• 25May

    Fantasy Friday: The ‘Game of Thrones’ Massacre

    OK, so I’m really late to the game, but lets chalk that up to college monopolizing my time with boring academic readings. But I’ve finally started to read A Game of Thrones, and I have some thought on why the A Song of Ice and Fire books have spurred so much attention.

    Among the books, TV series and now recently the video game, I’ve been hard pressed to keep away from spoilers. While I haven’t gotten to the overly depressing parts of the series, I know that the book is morbid, and kills likeable characters keeping some people wondering if they really want to continue when all is left are despicable characters. That got me thinking. Why is it that death of likeable characters upset people to the point of not continuing reading the series?

    People are used to happy endings, or at least the protagonists not dying until the last moments of the series. That works great with plots that revolve around saving the world, but A Song of Ice and Fire is all politics, and in politics there are casualties. That’s why this series is so different than the likes of Harry Potter, or a personal favorite The Inheritance Cycle (remember the terrible movie adaption of the first book Eragon). In either of those series, it defeats the point of the books if the main character died before the final moments of the series. Granted each had its fair share of death, but after awhile I figured out, which characters were indispensible to the main hero succeeding, leaving me not afraid for their life when in harms way. So, far in a Game of Thrones I worry about what happens to each character. If they are in danger I expect it to be their last breath. This has made me realize, why I love the book. It is complex and the character development is so rich and deep that even if my favorite character died, I’d ball my eyes out, but then get back to the politics of the book.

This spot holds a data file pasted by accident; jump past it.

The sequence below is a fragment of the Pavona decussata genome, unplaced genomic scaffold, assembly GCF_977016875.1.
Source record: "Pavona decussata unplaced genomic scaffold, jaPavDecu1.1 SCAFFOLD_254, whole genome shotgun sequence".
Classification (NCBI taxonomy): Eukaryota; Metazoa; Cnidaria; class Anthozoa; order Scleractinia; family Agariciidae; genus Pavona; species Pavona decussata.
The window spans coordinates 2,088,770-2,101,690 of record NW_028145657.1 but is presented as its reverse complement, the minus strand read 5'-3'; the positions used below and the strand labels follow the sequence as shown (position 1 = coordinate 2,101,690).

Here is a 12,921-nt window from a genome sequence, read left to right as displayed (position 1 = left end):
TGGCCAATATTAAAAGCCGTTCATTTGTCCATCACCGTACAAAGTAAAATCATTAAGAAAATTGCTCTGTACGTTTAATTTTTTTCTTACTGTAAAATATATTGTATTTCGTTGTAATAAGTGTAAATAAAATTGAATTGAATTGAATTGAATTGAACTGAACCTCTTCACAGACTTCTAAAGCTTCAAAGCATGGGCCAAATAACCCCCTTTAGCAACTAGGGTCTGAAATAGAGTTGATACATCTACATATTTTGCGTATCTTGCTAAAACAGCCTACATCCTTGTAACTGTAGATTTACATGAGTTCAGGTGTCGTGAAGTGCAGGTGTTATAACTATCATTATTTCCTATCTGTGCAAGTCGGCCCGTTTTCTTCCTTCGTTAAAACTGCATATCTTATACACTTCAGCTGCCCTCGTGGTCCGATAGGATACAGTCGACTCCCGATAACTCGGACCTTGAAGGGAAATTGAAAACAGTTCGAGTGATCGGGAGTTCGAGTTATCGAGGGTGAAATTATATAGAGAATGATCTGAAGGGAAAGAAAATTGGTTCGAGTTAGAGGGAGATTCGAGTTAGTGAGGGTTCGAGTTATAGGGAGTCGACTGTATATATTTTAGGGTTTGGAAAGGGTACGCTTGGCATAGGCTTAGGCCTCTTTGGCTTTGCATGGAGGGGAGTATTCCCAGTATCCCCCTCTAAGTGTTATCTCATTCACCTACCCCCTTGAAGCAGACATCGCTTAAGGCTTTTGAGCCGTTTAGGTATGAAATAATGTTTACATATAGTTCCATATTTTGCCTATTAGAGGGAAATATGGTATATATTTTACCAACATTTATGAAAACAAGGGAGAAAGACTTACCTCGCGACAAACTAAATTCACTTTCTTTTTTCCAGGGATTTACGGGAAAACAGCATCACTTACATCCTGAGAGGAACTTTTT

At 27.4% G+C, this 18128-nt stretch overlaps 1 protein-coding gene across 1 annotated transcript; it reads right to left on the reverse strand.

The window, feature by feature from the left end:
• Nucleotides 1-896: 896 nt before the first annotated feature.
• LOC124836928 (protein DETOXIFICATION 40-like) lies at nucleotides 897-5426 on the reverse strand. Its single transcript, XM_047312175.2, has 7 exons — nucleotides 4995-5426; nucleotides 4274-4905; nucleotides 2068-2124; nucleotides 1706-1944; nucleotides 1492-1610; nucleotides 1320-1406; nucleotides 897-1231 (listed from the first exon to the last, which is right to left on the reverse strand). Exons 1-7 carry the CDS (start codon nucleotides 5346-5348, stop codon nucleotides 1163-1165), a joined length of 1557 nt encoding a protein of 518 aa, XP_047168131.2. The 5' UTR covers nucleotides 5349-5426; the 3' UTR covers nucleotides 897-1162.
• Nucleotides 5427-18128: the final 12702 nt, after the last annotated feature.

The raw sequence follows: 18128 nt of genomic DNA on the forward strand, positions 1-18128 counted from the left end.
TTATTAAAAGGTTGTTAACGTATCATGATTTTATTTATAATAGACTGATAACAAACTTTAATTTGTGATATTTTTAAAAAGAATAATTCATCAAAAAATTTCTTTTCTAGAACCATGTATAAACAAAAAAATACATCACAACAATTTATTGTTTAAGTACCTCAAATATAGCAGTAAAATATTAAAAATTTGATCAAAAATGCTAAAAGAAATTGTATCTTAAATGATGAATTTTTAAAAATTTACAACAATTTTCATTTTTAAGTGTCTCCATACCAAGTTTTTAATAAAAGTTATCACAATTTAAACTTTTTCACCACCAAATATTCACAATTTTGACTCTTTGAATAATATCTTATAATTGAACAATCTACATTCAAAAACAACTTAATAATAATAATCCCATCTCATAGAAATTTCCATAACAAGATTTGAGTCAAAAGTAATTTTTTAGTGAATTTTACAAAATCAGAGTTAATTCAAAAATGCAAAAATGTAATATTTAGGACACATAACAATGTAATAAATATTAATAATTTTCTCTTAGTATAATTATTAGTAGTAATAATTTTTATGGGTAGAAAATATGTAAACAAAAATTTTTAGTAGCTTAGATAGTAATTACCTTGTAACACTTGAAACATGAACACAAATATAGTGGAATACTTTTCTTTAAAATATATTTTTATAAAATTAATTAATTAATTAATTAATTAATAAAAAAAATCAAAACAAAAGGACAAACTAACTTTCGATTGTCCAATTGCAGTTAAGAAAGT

Never did I think I’d like a book that at its core that was about politics. In modern society politics are boring and mind numbing, but the struggle over power in a medieval setting is cutthroat. It is truly Darwinism at its finest and that is why George R.R. Martin is a visionary. He took a battering ram to the status quo fantasy titles. He didn’t follow the formula a saving a world in disrepair or overthrowing a tyrant, or murdering a killer. He took medieval politics threw it into a fantasy world full with dire wolves and other mysterious creatures and gave us this heart wrenching series.

    A pet peeve of mine in video games is plot and character development. I’ve read great books that have a fabulous plot and what I thought was good character growth, but after reading a Game of Thrones it is going to be hard to find a book so well written and thought out. The book carries many different characters, but you know most of their thoughts and motives very well, which probably contributes to the depression that washes over people when the characters die.

    Luckily for fans of fantasy books, whether people die unexpectedly, or your favorite character makes it through alive they are addictively entertaining.

1 comments
annedreshfield
annedreshfield

Amen! I picked up Game of Thrones over my last winter break and promptly demolished the rest of the A Song of Ice and Fire series in about a month and a half. Before school started back up, I was averaging a book a week. Not since Lord of the Rings have I been so engrossed in a fantasy series. Once I finished the first book I started watching the TV show, which is now one of my favorite shows on television (it's even besting Mad Men at the moment). I adore the series to death, and I'm in the same boat as you: if you'd told me I'd be this head over heels with a book series revolving around politics, I'd probably laugh in your face. But I'm hooked, and I am 100% okay with that. Can't wait until the next book comes out! 

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